Stretched across nearly three hours and about 40 songs, “The Eras Tour” clusters songs from her albums out of chronological order, but just about every number receives its own unique production element, from costume changes to large set pieces to — at one point — a group of backup dancers riding “TRON”-style light cycles. The stage features a gigantic screen at one end and the seemingly endless thrust of the stage is like a screen unto itself. Then there’s Swift herself, usually donned in a leotard covered in the most sequins you have ever seen, strutting and skipping all around the stage in complete command of her thousands upon thousands of screaming fans. In the room (or the massive stadium), it must have been a truly breathtaking experience.
On the big screen, however, something gets a little lost. The film was directed by Sam Wrench, whose directorial career mostly consists of filmed concert performances, and although that may be his background, I don’t feel he does this show a ton of favors. Very few of the shots in “Taylor Swift: The Eras Tour” come across as carefully designed. Instead, most of the time it feels like they packed SoFi Stadium to the gills with cameras to shoot a ton of footage and hoped they would find the look in the editing process, which just so happened to feature six different editors to accommodate the two-month turnaround time from these shows being performed to the release of the film.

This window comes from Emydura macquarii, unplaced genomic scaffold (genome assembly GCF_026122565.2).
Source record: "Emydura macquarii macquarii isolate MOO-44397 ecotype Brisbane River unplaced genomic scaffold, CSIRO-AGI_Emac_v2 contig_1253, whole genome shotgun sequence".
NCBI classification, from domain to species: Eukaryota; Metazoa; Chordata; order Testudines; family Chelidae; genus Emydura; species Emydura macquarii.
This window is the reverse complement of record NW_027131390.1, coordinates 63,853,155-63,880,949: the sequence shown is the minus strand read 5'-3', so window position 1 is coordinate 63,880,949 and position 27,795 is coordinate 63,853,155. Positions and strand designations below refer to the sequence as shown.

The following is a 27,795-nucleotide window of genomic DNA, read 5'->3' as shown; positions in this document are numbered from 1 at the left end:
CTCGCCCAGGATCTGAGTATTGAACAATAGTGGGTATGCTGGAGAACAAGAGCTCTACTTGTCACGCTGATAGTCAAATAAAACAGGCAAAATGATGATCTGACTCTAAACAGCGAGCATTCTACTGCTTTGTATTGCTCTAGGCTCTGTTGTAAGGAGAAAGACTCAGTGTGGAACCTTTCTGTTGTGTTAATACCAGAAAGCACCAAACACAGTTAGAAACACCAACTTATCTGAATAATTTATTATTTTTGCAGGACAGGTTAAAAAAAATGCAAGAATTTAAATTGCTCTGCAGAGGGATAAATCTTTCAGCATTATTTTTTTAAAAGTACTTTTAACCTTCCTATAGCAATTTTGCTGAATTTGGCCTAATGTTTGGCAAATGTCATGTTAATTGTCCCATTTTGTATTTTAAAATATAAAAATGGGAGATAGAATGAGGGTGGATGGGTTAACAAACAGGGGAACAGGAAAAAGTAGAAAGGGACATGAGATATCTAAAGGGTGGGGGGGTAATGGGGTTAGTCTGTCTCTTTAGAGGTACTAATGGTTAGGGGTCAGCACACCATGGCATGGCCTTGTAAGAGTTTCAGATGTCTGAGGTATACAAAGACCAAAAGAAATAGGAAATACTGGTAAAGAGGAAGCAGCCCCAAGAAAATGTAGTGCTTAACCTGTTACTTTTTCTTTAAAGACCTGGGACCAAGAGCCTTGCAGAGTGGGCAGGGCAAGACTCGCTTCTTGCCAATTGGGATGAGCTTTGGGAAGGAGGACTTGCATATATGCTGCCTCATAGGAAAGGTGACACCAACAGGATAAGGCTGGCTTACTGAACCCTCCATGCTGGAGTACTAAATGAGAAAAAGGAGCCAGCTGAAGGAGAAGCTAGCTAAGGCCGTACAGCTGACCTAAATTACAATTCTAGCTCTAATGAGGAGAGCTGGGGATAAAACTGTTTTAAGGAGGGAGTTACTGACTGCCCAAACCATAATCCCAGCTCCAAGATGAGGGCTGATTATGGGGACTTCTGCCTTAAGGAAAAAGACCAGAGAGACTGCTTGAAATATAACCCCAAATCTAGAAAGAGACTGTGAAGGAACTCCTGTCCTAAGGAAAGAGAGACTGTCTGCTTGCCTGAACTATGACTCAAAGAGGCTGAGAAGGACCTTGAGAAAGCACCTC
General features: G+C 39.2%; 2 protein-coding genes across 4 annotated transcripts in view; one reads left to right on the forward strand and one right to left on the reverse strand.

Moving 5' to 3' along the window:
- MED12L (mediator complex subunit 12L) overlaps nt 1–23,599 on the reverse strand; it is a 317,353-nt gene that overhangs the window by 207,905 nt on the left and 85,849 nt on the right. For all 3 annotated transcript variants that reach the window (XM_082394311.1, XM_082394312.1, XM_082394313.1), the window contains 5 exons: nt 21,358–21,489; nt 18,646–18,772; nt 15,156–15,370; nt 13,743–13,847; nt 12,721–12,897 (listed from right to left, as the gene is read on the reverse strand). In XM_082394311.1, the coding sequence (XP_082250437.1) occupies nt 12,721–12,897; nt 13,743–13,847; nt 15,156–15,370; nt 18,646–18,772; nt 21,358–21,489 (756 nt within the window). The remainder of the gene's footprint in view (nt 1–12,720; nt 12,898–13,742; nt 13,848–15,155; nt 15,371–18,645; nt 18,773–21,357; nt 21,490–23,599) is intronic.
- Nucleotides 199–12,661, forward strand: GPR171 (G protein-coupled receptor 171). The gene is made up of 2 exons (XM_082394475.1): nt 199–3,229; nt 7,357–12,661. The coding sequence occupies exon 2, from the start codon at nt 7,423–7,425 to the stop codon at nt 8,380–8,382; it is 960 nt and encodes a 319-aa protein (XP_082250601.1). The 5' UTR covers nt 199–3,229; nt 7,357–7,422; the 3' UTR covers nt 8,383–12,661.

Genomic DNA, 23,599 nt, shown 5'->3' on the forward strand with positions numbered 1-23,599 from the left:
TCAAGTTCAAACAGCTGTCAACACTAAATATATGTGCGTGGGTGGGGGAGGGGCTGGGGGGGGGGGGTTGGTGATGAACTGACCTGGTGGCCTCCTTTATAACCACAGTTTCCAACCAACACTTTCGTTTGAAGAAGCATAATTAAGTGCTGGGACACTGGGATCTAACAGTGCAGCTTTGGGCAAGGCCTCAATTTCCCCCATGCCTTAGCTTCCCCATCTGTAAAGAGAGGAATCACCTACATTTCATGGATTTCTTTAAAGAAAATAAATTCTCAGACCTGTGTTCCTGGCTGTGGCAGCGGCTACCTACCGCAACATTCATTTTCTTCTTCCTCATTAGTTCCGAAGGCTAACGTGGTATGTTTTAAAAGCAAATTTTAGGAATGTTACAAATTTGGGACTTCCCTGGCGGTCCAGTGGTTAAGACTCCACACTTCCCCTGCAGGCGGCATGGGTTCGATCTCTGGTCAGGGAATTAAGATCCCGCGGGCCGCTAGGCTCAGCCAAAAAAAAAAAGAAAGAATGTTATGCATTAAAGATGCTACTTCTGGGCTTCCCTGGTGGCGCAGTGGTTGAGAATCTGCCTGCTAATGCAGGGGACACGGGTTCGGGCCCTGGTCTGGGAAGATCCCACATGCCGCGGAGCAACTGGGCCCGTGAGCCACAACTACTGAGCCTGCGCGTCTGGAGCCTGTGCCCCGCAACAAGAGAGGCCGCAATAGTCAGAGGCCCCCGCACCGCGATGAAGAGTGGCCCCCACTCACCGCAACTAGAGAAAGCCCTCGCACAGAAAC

The result is that the majority of the movie is a medium single on Swift from several different angles. You get glimpses of the lavish spectacle in some rapid cuts, but a shot rarely lasts long enough for you to fully take it in. Even less served by how it’s shot and cut are the troupe of talented dancers. Partly this has to do with the frequent refusal to show us their full bodies in motion for any significant period of time, as they too often end up in medium shots as well, and it feels like they don’t want the attention to ever be away from Swift for too long. When the dancers do get their due, it is when the number requires a lot of interaction between them and the star, such as the joyous rendition of “22” or when the show’s band get to come on the main stage to play with Swift during the “Fearless” era.
It’s when the show gets more intimate that the translation becomes much more successful. When she’s seated behind a moss-covered piano for “Champagne Problems” or straps on a guitar for the 10-minute version of “All Too Well,” there’s a focus in the production that Wrench and his editors can seize on and make the most of. A particular high point is “Tolerate It,” featuring Swift setting a long dining room table for dinner that she then crawls across in anger, swiping off each glass, dish, and vase in her path playing a woman trying to get through to her inattentive partner (played by dancer Raphael Thomas). Yes, it’s spectacle, but it’s enormously focused spectacle.